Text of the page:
Principal photography on The Lord of the Rings ended in a rush the Friday before Christmas. Any financial penalties and rewards have been avoided and earned. I am enroute for home in the UK. The rest of the team (3000 plus) are on holiday and wondering where the next job may emerge. The sets on location have been dismantled and the Stone Street Studios are quiet, except for the aircraft landing at the adjacent airport. So, you might wonder, why does everyone have to wait another twelve months before the release of The Fellowship of the Ring, the first of the trilogy of movies that have taken 18 months to film?
The answer lies in the lie that all filming is completed. "Principal photography" of the actors is, indeed, finished and we don't expect to be recalled to New Zealand. But each of us has a double who may well be working again by the middle of January, shooting essential linking shots, "pickups" that Peter Jackson and his editors need to mesh the final jigsaw together. In WETA's digital workshops Gandalf's image, shot against bluescreen, will be matched to backgrounds of deepest Moria or the highest sky, with a computerized battling Balrog and soaring Gwaihir carrying him to safety from the Tower of Orthanc. Andy Serkis's Gollum will take months to perfect. Even when the pictures are close to completion and Peter's final cut is ready for New Line's approval, the huge job of re-recording the dialogue has to be done, with a cast now working on or considering other projects in Australia, Europe, Asia or North America. Then there are sound effects and music to be composed. All in all a good year's work to be done and so the world must wait.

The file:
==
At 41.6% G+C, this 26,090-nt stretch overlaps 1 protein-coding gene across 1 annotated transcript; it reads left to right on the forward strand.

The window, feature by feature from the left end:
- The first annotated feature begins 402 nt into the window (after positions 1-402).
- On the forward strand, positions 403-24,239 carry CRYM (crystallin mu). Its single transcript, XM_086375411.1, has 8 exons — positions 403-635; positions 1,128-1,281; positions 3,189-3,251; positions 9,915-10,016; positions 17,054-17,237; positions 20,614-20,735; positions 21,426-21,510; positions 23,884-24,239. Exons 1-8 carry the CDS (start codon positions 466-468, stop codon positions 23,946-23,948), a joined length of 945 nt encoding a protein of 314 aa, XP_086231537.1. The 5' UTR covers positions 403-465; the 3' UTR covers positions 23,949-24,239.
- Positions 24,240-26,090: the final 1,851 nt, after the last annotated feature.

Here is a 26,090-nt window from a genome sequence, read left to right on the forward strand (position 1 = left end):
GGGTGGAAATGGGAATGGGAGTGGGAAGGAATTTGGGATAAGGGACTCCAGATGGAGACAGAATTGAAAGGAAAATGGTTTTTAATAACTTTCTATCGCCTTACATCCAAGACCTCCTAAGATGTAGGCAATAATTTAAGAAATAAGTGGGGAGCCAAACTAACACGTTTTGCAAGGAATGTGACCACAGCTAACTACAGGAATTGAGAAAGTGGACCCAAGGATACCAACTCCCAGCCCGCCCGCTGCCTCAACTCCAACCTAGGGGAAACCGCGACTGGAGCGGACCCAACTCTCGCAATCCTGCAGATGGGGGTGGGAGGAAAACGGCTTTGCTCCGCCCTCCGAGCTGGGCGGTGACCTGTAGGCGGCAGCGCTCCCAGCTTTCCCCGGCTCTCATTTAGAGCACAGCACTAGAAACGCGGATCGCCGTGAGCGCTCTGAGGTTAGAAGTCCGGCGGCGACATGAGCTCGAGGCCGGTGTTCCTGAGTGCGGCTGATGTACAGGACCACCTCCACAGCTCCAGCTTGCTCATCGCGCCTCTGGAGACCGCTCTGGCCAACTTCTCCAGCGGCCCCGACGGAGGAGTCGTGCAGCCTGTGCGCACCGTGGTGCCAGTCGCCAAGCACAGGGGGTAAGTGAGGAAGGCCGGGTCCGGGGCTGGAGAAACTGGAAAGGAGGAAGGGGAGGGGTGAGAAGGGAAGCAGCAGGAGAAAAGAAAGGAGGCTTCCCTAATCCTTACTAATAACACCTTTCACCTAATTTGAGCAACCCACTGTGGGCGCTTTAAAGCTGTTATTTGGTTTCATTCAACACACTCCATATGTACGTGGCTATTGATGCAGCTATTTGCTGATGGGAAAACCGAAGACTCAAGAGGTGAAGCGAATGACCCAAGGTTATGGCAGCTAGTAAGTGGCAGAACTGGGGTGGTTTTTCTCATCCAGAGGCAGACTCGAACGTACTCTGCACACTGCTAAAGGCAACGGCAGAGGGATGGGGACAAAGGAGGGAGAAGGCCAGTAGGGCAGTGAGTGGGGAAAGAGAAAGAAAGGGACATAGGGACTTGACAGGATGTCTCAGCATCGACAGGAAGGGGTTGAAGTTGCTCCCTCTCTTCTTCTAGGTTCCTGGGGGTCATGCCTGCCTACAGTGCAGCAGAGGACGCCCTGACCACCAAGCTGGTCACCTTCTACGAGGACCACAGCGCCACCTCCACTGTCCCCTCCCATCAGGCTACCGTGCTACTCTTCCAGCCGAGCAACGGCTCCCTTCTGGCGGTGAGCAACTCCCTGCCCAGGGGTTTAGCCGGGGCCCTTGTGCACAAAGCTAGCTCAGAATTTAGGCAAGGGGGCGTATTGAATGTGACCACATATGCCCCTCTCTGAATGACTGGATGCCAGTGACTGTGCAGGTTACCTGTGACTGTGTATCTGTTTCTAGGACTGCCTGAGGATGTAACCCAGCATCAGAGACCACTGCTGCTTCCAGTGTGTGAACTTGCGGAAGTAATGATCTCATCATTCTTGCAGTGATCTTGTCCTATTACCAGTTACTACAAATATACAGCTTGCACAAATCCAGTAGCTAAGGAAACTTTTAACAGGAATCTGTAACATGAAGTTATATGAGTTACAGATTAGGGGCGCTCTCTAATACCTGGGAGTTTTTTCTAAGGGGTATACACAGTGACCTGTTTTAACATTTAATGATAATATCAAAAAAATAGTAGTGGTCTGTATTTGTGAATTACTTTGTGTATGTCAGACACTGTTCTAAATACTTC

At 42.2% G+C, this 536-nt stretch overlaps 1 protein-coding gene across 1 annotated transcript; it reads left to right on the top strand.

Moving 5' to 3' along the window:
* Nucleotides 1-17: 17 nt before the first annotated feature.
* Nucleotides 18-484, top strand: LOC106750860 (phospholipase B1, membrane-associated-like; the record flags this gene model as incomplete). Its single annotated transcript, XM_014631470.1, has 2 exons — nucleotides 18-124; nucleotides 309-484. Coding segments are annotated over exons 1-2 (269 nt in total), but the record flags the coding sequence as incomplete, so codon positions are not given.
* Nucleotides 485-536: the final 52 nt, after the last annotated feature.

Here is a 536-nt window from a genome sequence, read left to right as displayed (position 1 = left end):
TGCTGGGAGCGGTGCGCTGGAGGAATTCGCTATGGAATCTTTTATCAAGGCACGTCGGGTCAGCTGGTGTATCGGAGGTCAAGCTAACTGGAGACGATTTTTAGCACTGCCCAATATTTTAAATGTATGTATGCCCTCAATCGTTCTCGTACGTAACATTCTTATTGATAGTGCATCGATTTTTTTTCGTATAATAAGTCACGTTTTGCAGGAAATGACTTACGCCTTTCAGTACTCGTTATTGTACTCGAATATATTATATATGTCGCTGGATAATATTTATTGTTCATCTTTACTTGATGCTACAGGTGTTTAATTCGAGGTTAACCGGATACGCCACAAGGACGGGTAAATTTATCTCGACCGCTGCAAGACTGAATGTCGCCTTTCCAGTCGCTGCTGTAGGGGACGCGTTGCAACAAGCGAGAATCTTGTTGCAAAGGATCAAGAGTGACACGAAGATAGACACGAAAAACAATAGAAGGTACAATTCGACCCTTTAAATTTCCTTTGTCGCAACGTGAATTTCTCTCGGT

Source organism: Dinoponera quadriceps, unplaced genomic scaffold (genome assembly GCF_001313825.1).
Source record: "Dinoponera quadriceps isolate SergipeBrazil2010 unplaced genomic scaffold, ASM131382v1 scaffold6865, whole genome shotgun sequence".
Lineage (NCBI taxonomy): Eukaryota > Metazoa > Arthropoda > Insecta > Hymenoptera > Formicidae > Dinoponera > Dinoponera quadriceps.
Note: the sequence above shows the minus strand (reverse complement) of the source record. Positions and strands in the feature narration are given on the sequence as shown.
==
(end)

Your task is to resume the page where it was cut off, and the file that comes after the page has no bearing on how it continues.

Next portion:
In the meantime "A Happy 2001 to You." Ian McKellen, 1 January 2001